Du Fu’s Thatched Cottage —by Jinny Batterson
China probably does not have a “National Poetry Month,” as is celebrated in the U.S. in April, but poetry is taught in schools across China from an early age. Most university students can recite some of the most famous Chinese poems from memory. China reveres its poets, especially ancient ones. During some of China’s more turbulent periods, poets gave voice to people’s hopes and concerns. They wrote about nature themes; they wrote about history, about dreams, about loss, about transcendence. Du Fu, an itinerant poet who lived during part of the Tang Dynasty (712-770), was witness to one of its most disastrous episodes, the An-Shi Rebellion, which started in 756 and pitted the emperor at the time against several powerful warlords.
The rebels captured the capital of Chang’an (modern Xi’an), forcing many, including the emperor and the poet, who’d been living there for a decade, to flee. Du Fu later moved to Chengdu, where friends helped him build a modest thatched home near a small stream. There he wrote many of his most famous poems. His life was difficult. Bouts of relative poverty plagued him and his family. Social conditions continued to be unsettled in many parts of the country. He lived in several other locales after Chengdu, and was often on the road for extended periods.
In 2009, I had a chance to visit Du Fu’s cottage and the park surrounding it with one of my best students of English. Having her to serve as translator increased my appreciation of the poet, his poetry, and the park. The existing cottage is a replica, reconstructed several times, most recently during the 19th century, I think. It is a modest dwelling, with an actual thatched roof. The furnishings are sparse. One room is devoted to a gift shop/library with collections of poetry and calligraphy for sale. I bought an English translation of some of Du Fu’s best known verse, but have since lost it in a move. I don’t know any Du Fu poems by heart, not even in translation.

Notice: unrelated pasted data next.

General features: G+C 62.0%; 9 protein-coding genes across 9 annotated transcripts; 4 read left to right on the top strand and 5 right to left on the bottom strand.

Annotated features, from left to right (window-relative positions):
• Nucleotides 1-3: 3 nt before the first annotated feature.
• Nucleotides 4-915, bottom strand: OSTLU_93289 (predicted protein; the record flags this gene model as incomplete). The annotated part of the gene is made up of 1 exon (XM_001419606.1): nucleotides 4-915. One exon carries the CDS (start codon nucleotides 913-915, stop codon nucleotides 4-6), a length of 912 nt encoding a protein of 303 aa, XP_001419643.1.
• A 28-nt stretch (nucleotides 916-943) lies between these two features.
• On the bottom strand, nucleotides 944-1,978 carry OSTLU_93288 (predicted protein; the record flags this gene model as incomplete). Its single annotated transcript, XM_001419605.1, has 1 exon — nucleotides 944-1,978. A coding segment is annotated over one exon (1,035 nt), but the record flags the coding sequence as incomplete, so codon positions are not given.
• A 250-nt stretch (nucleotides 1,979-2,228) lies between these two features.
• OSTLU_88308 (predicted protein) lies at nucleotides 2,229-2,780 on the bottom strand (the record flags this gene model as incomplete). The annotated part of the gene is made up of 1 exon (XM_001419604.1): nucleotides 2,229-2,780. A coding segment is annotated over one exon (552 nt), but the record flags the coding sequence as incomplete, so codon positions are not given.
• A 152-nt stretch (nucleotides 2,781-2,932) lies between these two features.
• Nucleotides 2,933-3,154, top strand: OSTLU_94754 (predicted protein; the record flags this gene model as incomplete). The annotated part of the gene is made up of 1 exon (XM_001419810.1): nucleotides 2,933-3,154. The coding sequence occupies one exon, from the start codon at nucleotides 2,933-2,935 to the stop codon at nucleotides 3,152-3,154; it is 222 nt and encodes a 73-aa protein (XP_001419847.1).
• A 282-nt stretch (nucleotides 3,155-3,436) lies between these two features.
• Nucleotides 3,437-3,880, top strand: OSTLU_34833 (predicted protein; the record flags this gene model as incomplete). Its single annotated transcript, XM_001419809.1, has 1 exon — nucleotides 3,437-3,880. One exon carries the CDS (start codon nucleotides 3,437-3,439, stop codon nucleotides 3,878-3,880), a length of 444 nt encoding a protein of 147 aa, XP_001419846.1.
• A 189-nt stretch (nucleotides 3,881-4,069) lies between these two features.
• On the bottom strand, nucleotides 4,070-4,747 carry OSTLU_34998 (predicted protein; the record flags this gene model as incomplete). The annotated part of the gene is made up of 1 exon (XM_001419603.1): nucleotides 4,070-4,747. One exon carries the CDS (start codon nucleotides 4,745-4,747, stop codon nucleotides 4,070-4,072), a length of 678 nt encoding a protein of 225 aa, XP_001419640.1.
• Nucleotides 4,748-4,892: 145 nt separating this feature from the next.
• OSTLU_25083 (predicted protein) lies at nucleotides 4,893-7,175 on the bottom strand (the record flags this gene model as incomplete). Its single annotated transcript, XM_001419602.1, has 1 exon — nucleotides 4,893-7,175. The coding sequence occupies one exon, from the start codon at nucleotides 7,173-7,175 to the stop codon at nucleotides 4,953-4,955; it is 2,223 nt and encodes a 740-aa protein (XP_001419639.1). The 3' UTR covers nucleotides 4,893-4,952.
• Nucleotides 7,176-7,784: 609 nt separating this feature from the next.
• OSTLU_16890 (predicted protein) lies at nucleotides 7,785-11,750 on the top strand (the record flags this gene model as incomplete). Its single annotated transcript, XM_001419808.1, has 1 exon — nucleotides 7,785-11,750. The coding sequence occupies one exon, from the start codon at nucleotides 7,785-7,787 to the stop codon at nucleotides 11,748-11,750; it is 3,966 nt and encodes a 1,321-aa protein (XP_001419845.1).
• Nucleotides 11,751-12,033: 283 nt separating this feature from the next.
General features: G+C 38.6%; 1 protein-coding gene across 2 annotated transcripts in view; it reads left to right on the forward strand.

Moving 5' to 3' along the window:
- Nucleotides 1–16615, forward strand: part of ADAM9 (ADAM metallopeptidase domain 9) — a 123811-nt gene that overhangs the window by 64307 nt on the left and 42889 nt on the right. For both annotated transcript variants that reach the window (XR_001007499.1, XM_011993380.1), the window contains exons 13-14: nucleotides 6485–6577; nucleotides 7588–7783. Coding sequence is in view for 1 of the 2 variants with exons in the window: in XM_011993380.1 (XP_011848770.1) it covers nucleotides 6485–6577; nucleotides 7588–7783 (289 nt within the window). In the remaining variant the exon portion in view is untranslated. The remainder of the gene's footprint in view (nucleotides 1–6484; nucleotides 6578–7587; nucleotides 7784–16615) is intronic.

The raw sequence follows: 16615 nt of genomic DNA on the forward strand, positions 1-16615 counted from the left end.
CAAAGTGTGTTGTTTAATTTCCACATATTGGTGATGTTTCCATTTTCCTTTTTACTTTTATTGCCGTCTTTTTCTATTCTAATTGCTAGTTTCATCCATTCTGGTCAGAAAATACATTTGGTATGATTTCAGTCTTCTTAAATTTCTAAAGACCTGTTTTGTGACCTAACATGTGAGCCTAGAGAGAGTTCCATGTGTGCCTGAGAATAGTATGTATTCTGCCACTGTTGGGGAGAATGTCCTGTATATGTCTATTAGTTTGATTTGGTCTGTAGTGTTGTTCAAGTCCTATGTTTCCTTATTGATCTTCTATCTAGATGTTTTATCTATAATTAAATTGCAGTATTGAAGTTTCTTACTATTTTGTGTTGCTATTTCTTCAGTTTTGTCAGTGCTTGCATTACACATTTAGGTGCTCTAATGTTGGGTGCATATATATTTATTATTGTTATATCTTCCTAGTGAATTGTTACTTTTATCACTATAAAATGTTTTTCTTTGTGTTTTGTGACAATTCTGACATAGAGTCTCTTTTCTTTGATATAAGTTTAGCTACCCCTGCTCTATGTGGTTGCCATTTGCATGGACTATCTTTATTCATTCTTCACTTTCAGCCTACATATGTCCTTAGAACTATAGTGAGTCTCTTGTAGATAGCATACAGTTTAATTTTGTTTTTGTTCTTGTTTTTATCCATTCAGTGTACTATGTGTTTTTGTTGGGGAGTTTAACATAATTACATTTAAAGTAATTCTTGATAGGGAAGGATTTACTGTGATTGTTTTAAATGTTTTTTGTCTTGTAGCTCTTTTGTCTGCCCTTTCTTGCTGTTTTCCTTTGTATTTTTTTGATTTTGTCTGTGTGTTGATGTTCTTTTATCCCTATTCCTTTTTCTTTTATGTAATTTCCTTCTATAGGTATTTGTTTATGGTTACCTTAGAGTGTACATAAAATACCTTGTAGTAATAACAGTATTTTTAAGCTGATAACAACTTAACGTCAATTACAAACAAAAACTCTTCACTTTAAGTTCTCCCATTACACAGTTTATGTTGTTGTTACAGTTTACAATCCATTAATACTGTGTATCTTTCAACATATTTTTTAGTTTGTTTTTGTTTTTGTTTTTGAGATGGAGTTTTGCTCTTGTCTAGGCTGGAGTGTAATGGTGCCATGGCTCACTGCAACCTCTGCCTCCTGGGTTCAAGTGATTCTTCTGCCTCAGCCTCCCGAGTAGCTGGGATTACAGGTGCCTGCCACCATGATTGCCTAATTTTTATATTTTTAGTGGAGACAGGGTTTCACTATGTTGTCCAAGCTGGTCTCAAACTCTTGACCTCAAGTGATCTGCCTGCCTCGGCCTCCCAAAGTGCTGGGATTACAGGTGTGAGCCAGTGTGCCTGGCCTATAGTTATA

As I recall, the cottage is a fairly small part of a larger oasis of greenery in this part of Chengdu. There is a hall of poets, with statues and inscriptions describing the life and work of other leading Tang and Song dynasty poets, including Li Bai, Wang Wei, Su Shi, and Lu You. In one section of the park, the sidewalk has been inlaid with short quotations from some of China’s most famous poets. “Rebecca,” my student, tried translating a few of them for me, but poetry is notoriously difficult to render into a different language.
A number of Du Fu’s poems have been posted online in English versions. One of my favorites is “Lone Wild Goose,” a poem he wrote near the end of a life disrupted by war, poverty, and frequent relocations:
Alone, the wild goose refuses food and drink,
his calls searching for the flock.
Who feels compassion for that single shadow
vanishing in a thousand distant clouds?
You watch, even as it flies from sight,
its plaintive calls cutting through you.
The noisy crows ignore it:
the bickering, squabbling multitudes.
There’s ample evidence that Du Fu’s troubles in later life made him more empathetic toward many of China’s peasants, whose lives had also been disrupted by the fighting and chaos of the period. But life was not uniformly severe. There’s also evidence that Du Fu and Li Bai (701-762), his slightly older contemporary, the most famous Tang poet, were at times able to spend evenings together among their fellows, drinking wine and challenging each other to poetry competitions.